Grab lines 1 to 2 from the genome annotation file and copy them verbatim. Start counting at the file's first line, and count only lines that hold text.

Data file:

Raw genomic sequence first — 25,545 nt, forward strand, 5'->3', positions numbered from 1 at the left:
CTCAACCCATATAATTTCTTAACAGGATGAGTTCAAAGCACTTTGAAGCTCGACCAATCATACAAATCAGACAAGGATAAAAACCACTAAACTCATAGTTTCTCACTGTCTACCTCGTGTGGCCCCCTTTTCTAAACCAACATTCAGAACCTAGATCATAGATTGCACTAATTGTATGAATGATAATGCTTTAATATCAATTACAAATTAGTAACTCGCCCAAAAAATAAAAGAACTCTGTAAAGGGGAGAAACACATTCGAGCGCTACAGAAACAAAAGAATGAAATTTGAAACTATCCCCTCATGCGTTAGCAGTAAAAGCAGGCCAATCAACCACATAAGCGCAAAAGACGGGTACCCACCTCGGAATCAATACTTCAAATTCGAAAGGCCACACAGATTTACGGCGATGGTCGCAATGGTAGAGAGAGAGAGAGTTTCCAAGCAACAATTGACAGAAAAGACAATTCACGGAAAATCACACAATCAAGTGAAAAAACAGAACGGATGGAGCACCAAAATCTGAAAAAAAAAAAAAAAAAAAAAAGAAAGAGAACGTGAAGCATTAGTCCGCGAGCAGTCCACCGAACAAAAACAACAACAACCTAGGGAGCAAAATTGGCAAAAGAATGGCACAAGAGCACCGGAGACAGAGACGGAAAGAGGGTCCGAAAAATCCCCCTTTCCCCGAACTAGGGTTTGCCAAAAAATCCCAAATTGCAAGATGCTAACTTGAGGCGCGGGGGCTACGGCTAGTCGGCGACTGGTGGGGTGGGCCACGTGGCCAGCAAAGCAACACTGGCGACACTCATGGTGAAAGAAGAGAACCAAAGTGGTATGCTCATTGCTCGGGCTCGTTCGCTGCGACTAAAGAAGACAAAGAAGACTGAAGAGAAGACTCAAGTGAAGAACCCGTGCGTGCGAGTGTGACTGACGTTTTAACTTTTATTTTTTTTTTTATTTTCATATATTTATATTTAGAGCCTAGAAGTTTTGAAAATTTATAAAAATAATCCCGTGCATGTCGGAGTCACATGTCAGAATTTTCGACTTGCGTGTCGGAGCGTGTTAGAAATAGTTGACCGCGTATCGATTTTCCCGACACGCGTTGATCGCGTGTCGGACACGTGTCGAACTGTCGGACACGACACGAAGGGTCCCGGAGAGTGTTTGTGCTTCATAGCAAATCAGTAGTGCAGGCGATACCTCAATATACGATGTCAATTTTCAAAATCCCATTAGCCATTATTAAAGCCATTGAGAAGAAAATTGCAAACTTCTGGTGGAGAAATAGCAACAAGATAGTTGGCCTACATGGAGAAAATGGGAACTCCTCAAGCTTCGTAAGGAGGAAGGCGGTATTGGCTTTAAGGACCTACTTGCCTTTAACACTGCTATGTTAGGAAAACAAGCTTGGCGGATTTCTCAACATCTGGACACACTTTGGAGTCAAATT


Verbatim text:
Raw genomic sequence first — 25,545 nt, forward strand, 5'->3', positions numbered from 1 at the left:
CTCAACCCATATAATTTCTTAACAGGATGAGTTCAAAGCACTTTGAAGCTCGACCAATCATACAAATCAGACAAGGATAAAAACCACTAAACTCATAGTTTCTCACTGTCTACCTCGTGTGGCCCCCTTTTCTAAACCAACATTCAGAACCTAGATCATAGATTGCACTAATTGTATGAATGATAATGCTTTAATATCAATTACAAATTAGTAACTCGCCCAAAAAATAAAAGAACTCTGTAAAGGGGAGAAACACATTCGAGCGCTACAGAAACAAAAGAATGAAATTTGAAACTATCCCCTCATGCGTTAGCAGTAAAAGCAGGCCAATCAACCACATAAGCGCAAAAGACGGGTACCCACCTCGGAATCAATACTTCAAATTCGAAAGGCCACACAGATTTACGGCGATGGTCGCAATGGTAGAGAGAGAGAGAGTTTCCAAGCAACAATTGACAGAAAAGACAATTCACGGAAAATCACACAATCAAGTGAAAAAACAGAACGGATGGAGCACCAAAATCTGAAAAAAAAAAAAAAAAAAAAAAGAAAGAGAACGTGAAGCATTAGTCCGCGAGCAGTCCACCGAACAAAAACAACAACAACCTAGGGAGCAAAATTGGCAAAAGAATGGCACAAGAGCACCGGAGACAGAGACGGAAAGAGGGTCCGAAAAATCCCCCTTTCCCCGAACTAGGGTTTGCCAAAAAATCCCAAATTGCAAGATGCTAACTTGAGGCGCGGGGGCTACGGCTAGTCGGCGACTGGTGGGGTGGGCCACGTGGCCAGCAAAGCAACACTGGCGACACTCATGGTGAAAGAAGAGAACCAAAGTGGTATGCTCATTGCTCGGGCTCGTTCGCTGCGACTAAAGAAGACAAAGAAGACTGAAGAGAAGACTCAAGTGAAGAACCCGTGCGTGCGAGTGTGACTGACGTTTTAACTTTTATTTTTTTTTTTATTTTCATATATTTATATTTAGAGCCTAGAAGTTTTGAAAATTTATAAAAATAATCCCGTGCATGTCGGAGTCACATGTCAGAATTTTCGACTTGCGTGTCGGAGCGTGTTAGAAATAGTTGACCGCGTATCGATTTTCCCGACACGCGTTGATCGCGTGTCGGACACGTGTCGAACTGTCGGACACGACACGAAGGGTCCCGGAGAGTGTTTGTGCTTCATAGCAAATCAGTAGTGCAGGCGATACCTCAATATACGATGTCAATTTTCAAAATCCCATTAGCCATTATTAAAGCCATTGAGAAGAAAATTGCAAACTTCTGGTGGAGAAATAGCAACAAGATAGTTGGCCTACATGGAGAAAATGGGAACTCCTCAAGCTTCGTAAGGAGGAAGGCGGTATTGGCTTTAAGGACCTACTTGCCTTTAACACTGCTATGTTAGGAAAACAAGCTTGGCGGATTTCTCAACATCTGGACACACTTTGGAGTCAAATT